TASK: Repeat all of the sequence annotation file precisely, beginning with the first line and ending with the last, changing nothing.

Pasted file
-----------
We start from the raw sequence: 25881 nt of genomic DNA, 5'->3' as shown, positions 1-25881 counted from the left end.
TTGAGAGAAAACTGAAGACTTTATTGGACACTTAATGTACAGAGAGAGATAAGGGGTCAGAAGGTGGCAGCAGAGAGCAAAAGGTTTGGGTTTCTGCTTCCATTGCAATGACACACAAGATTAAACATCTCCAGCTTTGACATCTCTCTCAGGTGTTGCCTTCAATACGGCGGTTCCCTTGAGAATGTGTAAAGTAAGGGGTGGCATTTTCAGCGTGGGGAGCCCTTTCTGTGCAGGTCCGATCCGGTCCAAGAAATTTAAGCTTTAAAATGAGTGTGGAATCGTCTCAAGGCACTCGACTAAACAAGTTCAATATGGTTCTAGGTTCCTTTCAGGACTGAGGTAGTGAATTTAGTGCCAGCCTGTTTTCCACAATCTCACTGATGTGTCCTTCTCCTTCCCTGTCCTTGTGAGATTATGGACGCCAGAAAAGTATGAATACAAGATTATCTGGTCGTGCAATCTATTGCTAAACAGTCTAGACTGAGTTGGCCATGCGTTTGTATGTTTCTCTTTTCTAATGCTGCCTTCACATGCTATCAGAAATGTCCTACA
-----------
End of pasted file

We start from the raw sequence: 25881 nt of genomic DNA, 5'->3' as shown, positions 1-25881 counted from the left end.
TTGAGAGAAAACTGAAGACTTTATTGGACACTTAATGTACAGAGAGAGATAAGGGGTCAGAAGGTGGCAGCAGAGAGCAAAAGGTTTGGGTTTCTGCTTCCATTGCAATGACACACAAGATTAAACATCTCCAGCTTTGACATCTCTCTCAGGTGTTGCCTTCAATACGGCGGTTCCCTTGAGAATGTGTAAAGTAAGGGGTGGCATTTTCAGCGTGGGGAGCCCTTTCTGTGCAGGTCCGATCCGGTCCAAGAAATTTAAGCTTTAAAATGAGTGTGGAATCGTCTCAAGGCACTCGACTAAACAAGTTCAATATGGTTCTAGGTTCCTTTCAGGACTGAGGTAGTGAATTTAGTGCCAGCCTGTTTTCCACAATCTCACTGATGTGTCCTTCTCCTTCCCTGTCCTTGTGAGATTATGGACGCCAGAAAAGTATGAATACAAGATTATCTGGTCGTGCAATCTATTGCTAAACAGTCTAGACTGAGTTGGCCATGCGTTTGTATGTTTCTCTTTTCTAATGCTGCCTTCACATGCTATCAGAAATGTCCTACA